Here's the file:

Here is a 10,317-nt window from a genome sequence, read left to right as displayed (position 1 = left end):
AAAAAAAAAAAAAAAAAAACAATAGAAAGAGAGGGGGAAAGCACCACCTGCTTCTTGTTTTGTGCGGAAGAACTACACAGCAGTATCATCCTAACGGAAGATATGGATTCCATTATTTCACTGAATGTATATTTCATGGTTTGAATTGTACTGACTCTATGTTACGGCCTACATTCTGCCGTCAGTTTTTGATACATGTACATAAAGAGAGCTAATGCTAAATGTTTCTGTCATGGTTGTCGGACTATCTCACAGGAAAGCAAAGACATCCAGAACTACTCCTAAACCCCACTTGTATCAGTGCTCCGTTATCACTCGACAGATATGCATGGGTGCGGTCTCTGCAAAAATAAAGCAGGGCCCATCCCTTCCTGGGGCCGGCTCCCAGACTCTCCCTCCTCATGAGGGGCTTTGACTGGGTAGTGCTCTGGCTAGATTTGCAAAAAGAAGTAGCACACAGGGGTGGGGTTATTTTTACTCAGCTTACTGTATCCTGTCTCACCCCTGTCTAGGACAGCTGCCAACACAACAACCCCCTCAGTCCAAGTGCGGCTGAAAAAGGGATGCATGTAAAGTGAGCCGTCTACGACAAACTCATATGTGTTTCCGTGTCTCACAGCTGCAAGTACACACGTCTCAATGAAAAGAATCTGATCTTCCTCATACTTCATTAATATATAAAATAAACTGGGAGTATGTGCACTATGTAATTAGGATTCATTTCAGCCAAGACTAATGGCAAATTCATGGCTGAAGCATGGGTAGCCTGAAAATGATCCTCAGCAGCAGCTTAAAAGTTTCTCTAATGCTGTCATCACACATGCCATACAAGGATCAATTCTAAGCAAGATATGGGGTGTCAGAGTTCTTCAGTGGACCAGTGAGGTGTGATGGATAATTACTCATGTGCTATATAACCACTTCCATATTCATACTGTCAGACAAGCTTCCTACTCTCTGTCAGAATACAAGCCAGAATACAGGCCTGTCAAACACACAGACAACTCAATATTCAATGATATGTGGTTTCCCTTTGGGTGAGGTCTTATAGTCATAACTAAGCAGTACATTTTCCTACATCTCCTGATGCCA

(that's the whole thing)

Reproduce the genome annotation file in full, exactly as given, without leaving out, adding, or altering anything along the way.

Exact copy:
Here is a 10,317-nt window from a genome sequence, read left to right as displayed (position 1 = left end):
AAAAAAAAAAAAAAAAAAACAATAGAAAGAGAGGGGGAAAGCACCACCTGCTTCTTGTTTTGTGCGGAAGAACTACACAGCAGTATCATCCTAACGGAAGATATGGATTCCATTATTTCACTGAATGTATATTTCATGGTTTGAATTGTACTGACTCTATGTTACGGCCTACATTCTGCCGTCAGTTTTTGATACATGTACATAAAGAGAGCTAATGCTAAATGTTTCTGTCATGGTTGTCGGACTATCTCACAGGAAAGCAAAGACATCCAGAACTACTCCTAAACCCCACTTGTATCAGTGCTCCGTTATCACTCGACAGATATGCATGGGTGCGGTCTCTGCAAAAATAAAGCAGGGCCCATCCCTTCCTGGGGCCGGCTCCCAGACTCTCCCTCCTCATGAGGGGCTTTGACTGGGTAGTGCTCTGGCTAGATTTGCAAAAAGAAGTAGCACACAGGGGTGGGGTTATTTTTACTCAGCTTACTGTATCCTGTCTCACCCCTGTCTAGGACAGCTGCCAACACAACAACCCCCTCAGTCCAAGTGCGGCTGAAAAAGGGATGCATGTAAAGTGAGCCGTCTACGACAAACTCATATGTGTTTCCGTGTCTCACAGCTGCAAGTACACACGTCTCAATGAAAAGAATCTGATCTTCCTCATACTTCATTAATATATAAAATAAACTGGGAGTATGTGCACTATGTAATTAGGATTCATTTCAGCCAAGACTAATGGCAAATTCATGGCTGAAGCATGGGTAGCCTGAAAATGATCCTCAGCAGCAGCTTAAAAGTTTCTCTAATGCTGTCATCACACATGCCATACAAGGATCAATTCTAAGCAAGATATGGGGTGTCAGAGTTCTTCAGTGGACCAGTGAGGTGTGATGGATAATTACTCATGTGCTATATAACCACTTCCATATTCATACTGTCAGACAAGCTTCCTACTCTCTGTCAGAATACAAGCCAGAATACAGGCCTGTCAAACACACAGACAACTCAATATTCAATGATATGTGGTTTCCCTTTGGGTGAGGTCTTATAGTCATAACTAAGCAGTACATTTTCCTACATCTCCTGATGCCA